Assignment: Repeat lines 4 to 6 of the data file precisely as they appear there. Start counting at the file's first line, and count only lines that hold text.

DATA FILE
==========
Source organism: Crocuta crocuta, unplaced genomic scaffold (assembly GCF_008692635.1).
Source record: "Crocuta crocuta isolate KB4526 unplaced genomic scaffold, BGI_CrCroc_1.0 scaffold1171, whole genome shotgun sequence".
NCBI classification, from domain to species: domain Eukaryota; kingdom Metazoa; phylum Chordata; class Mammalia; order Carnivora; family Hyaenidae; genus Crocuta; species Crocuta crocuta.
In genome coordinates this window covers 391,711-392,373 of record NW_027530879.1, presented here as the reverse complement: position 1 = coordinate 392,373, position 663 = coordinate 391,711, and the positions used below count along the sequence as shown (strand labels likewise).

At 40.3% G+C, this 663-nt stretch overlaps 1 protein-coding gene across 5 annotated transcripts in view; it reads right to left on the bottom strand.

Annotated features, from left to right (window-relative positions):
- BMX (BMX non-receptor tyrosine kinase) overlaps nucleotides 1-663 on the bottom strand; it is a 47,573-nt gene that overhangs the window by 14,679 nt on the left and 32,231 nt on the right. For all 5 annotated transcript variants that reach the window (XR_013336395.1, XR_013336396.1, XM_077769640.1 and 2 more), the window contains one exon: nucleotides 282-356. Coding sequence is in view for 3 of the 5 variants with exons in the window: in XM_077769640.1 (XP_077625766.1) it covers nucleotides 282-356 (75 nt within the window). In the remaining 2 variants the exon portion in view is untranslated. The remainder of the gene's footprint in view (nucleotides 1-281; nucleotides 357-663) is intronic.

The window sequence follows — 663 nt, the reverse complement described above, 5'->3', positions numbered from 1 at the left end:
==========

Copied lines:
In genome coordinates this window covers 391,711-392,373 of record NW_027530879.1, presented here as the reverse complement: position 1 = coordinate 392,373, position 663 = coordinate 391,711, and the positions used below count along the sequence as shown (strand labels likewise).

At 40.3% G+C, this 663-nt stretch overlaps 1 protein-coding gene across 5 annotated transcripts in view; it reads right to left on the bottom strand.

Annotated features, from left to right (window-relative positions):